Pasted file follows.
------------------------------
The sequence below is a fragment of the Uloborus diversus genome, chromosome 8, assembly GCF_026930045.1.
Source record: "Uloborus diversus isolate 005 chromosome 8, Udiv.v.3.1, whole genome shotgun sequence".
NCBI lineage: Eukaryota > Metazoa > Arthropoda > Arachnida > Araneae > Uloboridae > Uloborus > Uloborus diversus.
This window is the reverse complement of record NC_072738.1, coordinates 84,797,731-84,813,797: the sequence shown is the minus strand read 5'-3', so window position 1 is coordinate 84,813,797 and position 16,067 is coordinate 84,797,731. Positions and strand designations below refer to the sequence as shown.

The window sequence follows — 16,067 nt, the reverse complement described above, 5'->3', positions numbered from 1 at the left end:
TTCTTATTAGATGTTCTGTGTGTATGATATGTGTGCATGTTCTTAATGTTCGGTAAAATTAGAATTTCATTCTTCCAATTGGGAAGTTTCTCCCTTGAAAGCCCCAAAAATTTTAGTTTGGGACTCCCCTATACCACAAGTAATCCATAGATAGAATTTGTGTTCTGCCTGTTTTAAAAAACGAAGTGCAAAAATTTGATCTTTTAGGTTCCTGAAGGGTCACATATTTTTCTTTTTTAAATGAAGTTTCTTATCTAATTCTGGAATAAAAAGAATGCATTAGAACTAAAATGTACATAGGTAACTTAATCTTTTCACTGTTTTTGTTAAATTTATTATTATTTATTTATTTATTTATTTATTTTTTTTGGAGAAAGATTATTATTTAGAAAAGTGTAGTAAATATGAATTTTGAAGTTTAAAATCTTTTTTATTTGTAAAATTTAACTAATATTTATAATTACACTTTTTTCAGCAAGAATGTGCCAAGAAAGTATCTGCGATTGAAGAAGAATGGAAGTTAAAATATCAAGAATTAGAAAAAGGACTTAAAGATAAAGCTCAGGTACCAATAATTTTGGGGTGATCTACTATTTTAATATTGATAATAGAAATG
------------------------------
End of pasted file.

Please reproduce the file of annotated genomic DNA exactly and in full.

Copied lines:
The sequence below is a fragment of the Uloborus diversus genome, chromosome 8, assembly GCF_026930045.1.
Source record: "Uloborus diversus isolate 005 chromosome 8, Udiv.v.3.1, whole genome shotgun sequence".
NCBI lineage: Eukaryota > Metazoa > Arthropoda > Arachnida > Araneae > Uloboridae > Uloborus > Uloborus diversus.
This window is the reverse complement of record NC_072738.1, coordinates 84,797,731-84,813,797: the sequence shown is the minus strand read 5'-3', so window position 1 is coordinate 84,813,797 and position 16,067 is coordinate 84,797,731. Positions and strand designations below refer to the sequence as shown.

The window sequence follows — 16,067 nt, the reverse complement described above, 5'->3', positions numbered from 1 at the left end:
TTCTTATTAGATGTTCTGTGTGTATGATATGTGTGCATGTTCTTAATGTTCGGTAAAATTAGAATTTCATTCTTCCAATTGGGAAGTTTCTCCCTTGAAAGCCCCAAAAATTTTAGTTTGGGACTCCCCTATACCACAAGTAATCCATAGATAGAATTTGTGTTCTGCCTGTTTTAAAAAACGAAGTGCAAAAATTTGATCTTTTAGGTTCCTGAAGGGTCACATATTTTTCTTTTTTAAATGAAGTTTCTTATCTAATTCTGGAATAAAAAGAATGCATTAGAACTAAAATGTACATAGGTAACTTAATCTTTTCACTGTTTTTGTTAAATTTATTATTATTTATTTATTTATTTATTTATTTTTTTTGGAGAAAGATTATTATTTAGAAAAGTGTAGTAAATATGAATTTTGAAGTTTAAAATCTTTTTTATTTGTAAAATTTAACTAATATTTATAATTACACTTTTTTCAGCAAGAATGTGCCAAGAAAGTATCTGCGATTGAAGAAGAATGGAAGTTAAAATATCAAGAATTAGAAAAAGGACTTAAAGATAAAGCTCAGGTACCAATAATTTTGGGGTGATCTACTATTTTAATATTGATAATAGAAATG